This theme park had so many attractions that could be focused on but I am keen to share about the killer roller coaster of student engagement.
I was prepared and excited to be coming back from mid-year break. I was ready to introduce the new topics for the term, however, I was most excited about introducing Genius Hour to my Year 4 class.
My stage also had planned an immersion activity for our PBL unit: Was life the same for everyone? (colonisation). My stage then had an innovation planning day on the Friday with a science focus to allow us, as Jr School teachers, spend time with our HS head of science, promoting investigations from a true scientific direction.
I felt that my week was going to be excellent. I could not have been more correct.
Student rapport and engagement have always been central to my teaching. Always on the look out, as many of you are, for something to grab the students and make them see themselves as you see them. Genius Hour has grabbed me this year. While this concept, from research appears to be gaining legs in the US, here in Australia there are only some small pockets of educators talking about it.
When I introduced GH to the class this week I was blown away by their excitement and enthusiasm. Feel free to track how GH is going in my class through the "Idea Share" section on my blog. I am going to post there about all the trials and tribulations that occur along the way. There was one reaction that literally made me leap in the classroom as I heard it.
Framing the moment - I have finally explained to my class what GH is. There had been one small poster on our board and the students had been asking for two days what it was about. I followed the lead of those before me (Chris Kesler) and prepared as suggested with multimedia presentations, I even used the 'Kid President" video, which was a hit. The students have learned the 3 Rules that GH will run with and they are going somewhere in the classroom to brainstorm ideas. One student (JW) jumps up, a few moments later than everyone else, who have run off to get their ideas down before they fall out of their heads. JW runs to me and says excitedly, in a strong and proud voice:
"Mr Hosking, I am going to tell the world about dyslexia from a kids perspective!"
If that is not engagement, I don't know what is. I cannot wait to see what comes from that first thought, but JW has the Genius Hour bug as the next day his mum came up and said that he was "bouncing off the walls excited to learn" when he got home.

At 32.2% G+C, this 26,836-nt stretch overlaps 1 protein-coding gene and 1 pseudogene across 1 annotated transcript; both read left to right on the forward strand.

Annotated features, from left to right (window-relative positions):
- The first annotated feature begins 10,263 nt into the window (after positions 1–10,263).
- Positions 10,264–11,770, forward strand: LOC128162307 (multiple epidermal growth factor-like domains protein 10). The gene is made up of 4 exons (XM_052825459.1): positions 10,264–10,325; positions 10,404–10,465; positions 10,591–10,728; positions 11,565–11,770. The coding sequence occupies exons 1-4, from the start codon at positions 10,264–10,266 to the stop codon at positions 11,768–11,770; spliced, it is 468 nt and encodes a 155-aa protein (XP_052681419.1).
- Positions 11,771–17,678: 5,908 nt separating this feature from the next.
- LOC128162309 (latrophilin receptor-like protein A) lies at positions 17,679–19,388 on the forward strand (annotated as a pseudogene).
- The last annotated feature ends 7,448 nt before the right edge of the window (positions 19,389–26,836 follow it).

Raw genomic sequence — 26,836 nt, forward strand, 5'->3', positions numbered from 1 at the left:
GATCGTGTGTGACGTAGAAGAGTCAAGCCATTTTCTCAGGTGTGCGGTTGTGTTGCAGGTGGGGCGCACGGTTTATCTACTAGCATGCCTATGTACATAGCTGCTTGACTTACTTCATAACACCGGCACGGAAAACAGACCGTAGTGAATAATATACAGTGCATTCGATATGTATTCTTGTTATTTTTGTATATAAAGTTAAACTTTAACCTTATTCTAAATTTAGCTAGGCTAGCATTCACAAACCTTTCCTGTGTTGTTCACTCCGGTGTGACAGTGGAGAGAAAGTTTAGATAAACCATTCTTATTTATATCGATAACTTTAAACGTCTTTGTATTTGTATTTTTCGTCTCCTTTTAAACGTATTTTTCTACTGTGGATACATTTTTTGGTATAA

As I said, student engagement was a roller coaster this week.
The whole of Stage 2 were buzzing, it was sport day but their teachers were dressed up in 'weird' clothing from the start of the day. We were in character, the everyday British people of the 1770s. What the students learnt was that we were actually people from the first fleet to Australia. Today was our trial and the four classes were directed by guards, also dressed up, into the 'courtroom' ready for the judgement. The trial started and we were sentenced.
|Image from @HostBrian|
I have to say that I am 'hooked'. Dave Burgess was motivating and entertaining. His enthusiasm for the students in his class is unmatched. Working with some of the hardest students in his district he has planted the love of learning in their lives.
Some of the key take homes for me include:
- Teaching is not supposed to be easy. It is supposed to be WORTH it!
- It is not enough to be good, you have to inspiring.
- If you had to sell tickets to your classes, would anyone be there?
- Use hooks to engage the students and then deliver content at their peak engagement.
These are questions that I look forward to asking myself more regularly. What are some of the questions that you ask yourself to gauge if you are on the right track?
Walking away from the most entertaining and motivating PD sessions for some time, with a new book to read and a head full of possibilities, I could not help but smile. I am looking forward to the next ride on this roller coaster.
These images are available on Dave Burgess's site.